Product News: Scoring Goals with Point-of-Care Technology

26 Jun 2014


Interesting parallels can be made between the use of point-of-care technology on the football pitch and its use in clinical settings.

This week marks the beginning of SelectScience’s exciting in vivo football experiment, during the course of which we will see whether the Sportomics approach of applying science in the field can affect a one-time, real football match.


The Sportomics approach focuses on sport as a metabolic challenge. It involves monitoring an individual’s metabolite changes during periods of sport and exercise, and making interventions based on these results. Watch this video to find out more about the Sportomics approach.

During this experiment, SelectScience's Editor-in-Chief, Kerry Parker, traveled to Brazil to meet Professor Cameron, from the Lab of Protein Biochemistry at the Federal University of the State of Rio de Janeiro, and one of the founders of Sportomics. Together with a team of scientists, they monitored the football players involved in our experiment, on various parameters, including biochemistry and mass spectrometry analysis. The orange team had various interventions made before and during the final football match, based on the results obtained during the experiment. The red team had no interventions made.

The blood tests taken during the experiment were analyzed using a variety of different analyzers; for clinical chemistry parameters, the Piccolo Xpress point-of-care (POC) chemistry analyzer was used. The fact that this is a POC analyzer allowed it to be used at the side of the pitch during our experiment.

What is POC testing (POCT)?
The use of blood tests on a mass-testing scale, in clinical settings began in the 1950s. These tests had to be carried out in pathology laboratories by trained professionals; the methods and reagents used were often dangerous and involved hazardous chemicals. These blood tests were not carried out in real-time; rather they were tested some time after the blood had been drawn. POCT refers to diagnostic tests that can be carried out literally at the POC, and not in a laboratory. This might be, for example, at a patient’s home, in a physician’s office or in a hospital clinic.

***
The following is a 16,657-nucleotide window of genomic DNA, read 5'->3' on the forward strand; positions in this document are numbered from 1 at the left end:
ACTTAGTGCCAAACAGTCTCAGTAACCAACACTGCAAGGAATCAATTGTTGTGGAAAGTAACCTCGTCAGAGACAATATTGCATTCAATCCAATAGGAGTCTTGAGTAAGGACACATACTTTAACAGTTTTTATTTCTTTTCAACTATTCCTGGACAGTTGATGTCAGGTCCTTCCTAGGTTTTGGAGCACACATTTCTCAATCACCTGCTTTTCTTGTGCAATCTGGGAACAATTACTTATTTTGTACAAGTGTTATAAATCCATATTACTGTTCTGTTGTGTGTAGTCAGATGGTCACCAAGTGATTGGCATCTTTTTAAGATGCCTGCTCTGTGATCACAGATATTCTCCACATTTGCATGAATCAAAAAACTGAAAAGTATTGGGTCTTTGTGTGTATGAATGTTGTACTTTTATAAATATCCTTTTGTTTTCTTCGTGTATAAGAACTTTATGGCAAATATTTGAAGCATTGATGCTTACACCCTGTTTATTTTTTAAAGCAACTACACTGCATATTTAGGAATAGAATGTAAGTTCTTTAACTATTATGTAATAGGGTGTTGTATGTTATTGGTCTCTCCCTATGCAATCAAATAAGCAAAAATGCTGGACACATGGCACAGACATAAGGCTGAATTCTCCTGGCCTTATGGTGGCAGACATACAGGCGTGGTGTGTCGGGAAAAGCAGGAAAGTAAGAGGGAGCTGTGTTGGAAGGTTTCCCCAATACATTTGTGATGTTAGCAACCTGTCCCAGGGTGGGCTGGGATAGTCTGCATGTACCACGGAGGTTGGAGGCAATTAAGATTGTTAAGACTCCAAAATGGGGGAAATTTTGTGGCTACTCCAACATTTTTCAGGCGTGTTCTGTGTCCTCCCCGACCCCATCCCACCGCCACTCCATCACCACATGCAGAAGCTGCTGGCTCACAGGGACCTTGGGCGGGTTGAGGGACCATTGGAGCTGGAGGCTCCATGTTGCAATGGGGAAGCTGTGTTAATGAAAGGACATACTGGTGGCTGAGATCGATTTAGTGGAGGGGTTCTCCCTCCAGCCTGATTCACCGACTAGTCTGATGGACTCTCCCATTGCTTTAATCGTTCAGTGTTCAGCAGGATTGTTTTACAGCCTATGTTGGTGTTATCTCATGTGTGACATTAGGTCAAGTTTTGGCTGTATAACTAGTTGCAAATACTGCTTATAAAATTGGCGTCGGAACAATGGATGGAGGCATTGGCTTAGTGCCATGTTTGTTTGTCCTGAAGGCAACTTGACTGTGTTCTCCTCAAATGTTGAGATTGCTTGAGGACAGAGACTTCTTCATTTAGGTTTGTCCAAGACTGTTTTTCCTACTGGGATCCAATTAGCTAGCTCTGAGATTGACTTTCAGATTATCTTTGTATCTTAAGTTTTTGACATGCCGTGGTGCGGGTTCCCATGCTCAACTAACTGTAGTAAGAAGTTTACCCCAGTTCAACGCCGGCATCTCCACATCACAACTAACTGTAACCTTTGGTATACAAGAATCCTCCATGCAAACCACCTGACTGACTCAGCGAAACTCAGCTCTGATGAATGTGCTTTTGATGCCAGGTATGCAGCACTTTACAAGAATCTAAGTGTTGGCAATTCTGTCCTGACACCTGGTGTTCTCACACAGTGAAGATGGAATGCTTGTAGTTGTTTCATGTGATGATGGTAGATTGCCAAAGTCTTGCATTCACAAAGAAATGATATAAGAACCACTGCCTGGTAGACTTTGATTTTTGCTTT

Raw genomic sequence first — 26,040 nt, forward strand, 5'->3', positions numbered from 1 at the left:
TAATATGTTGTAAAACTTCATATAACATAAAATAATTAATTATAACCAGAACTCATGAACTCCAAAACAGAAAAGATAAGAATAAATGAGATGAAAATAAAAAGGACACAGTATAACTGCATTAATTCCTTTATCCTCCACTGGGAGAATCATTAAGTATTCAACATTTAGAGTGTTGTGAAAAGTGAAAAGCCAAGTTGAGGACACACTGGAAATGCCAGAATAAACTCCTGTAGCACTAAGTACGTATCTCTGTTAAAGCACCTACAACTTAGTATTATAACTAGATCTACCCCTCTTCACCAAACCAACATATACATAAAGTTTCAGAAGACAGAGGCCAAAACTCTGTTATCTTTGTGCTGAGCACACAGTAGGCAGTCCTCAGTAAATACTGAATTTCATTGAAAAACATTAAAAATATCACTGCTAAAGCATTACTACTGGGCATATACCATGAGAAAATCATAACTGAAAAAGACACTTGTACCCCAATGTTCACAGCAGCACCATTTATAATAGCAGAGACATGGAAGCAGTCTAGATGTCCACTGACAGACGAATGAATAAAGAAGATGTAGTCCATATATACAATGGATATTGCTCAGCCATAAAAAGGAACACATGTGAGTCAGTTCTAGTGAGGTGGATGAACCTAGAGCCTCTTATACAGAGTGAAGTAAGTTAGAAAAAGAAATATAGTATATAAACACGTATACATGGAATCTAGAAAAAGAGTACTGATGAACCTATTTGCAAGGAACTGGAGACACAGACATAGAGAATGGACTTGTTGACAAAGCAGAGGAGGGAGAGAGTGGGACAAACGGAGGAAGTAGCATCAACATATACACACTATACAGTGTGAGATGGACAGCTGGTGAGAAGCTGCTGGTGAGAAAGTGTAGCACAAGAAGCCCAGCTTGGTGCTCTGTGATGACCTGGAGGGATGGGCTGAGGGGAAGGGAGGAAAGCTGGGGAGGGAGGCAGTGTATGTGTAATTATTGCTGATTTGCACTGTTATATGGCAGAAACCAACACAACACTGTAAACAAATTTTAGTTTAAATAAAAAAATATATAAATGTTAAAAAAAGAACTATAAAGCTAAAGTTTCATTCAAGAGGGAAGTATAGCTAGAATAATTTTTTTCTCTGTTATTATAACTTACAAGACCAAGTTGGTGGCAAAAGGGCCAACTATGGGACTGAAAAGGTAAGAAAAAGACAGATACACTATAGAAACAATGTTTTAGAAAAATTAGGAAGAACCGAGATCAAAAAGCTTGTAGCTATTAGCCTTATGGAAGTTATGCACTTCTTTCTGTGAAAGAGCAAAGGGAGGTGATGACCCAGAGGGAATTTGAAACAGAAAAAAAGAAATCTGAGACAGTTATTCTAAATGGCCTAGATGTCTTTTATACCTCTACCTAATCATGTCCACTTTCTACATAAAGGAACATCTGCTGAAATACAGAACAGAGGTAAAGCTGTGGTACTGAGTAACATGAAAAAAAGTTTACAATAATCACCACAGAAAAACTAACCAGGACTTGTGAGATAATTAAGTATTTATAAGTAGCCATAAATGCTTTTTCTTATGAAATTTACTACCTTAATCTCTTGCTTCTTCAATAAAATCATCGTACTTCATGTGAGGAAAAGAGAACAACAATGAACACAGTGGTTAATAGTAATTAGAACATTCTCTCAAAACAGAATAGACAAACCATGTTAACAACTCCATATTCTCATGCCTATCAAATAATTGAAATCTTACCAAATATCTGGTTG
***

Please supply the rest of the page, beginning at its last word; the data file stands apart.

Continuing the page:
POCT began with urine strip tests that relied on simple chemical changes to produce a visible reaction. Modern technology has now advanced to such a degree that complex technology can be harnessed into a small portable analyzer, and be operated by someone with a moderate degree of training.

Where once there was a clear argument for separate laboratories with highly skilled professionals, the development of advanced POC technology has now made it possible for many laboratory-standard tests to be carried out in real-time, at the patient’s location.

Biochemistry results
The biochemistry results of our teams were analyzed using the Piccolo Xpress POC chemistry analyzer. This analyzer is capable of performing 31 blood chemistry tests ranging from liver, kidney and metabolic functions to lipids, electrolytes and other specialty analytes. The 31 tests are configured into 16 self-contained reagent discs, 11 of which are CLIA waived (this means that the FDA has ruled these tests to be simple enough, with a low risk for erroneous results, to be used outside of a regulated laboratory setting).

Our experiment involves football; however the same principles can be applied to providing lab-accurate biochemistry analysis at the POC, the analyzer’s primary purpose. The advantage of using a Sportomics approach in football means that immediate interventions can be applied by a team's coach or manager; for example, electrolyte results indicating dehydration can be countered with immediate rehydration measures.

Facilitating immediate clinical decisions
In a clinical setting, immediate, real-time results have very significant health benefits. There are many instances where the delay in taking a sample and waiting for a laboratory test result is not beneficial to the patient. Drug decisions, infection treatments, blood transfusions, thrombosis management and myocardial infarction assessment are just some of the pathological states requiring immediate clinical decisions. Real-time POCT allows these decisions to be based on lab quality test results, in conjunction with the physician’s experience and knowledge. Accurate real-time testing also improves patient satisfaction, as faster decisions mean less waiting time and improved patient experience.

Whether immediate intervention affects our football match outcome as positively as POCT affects clinical decision making, I cannot say - keep watching the Science Behind the World Cup videos to find out which team will win - however, to take part in the voting and the biochemistry quiz yourself, you can find all of the details at our Science Behind the World Cup Special Feature.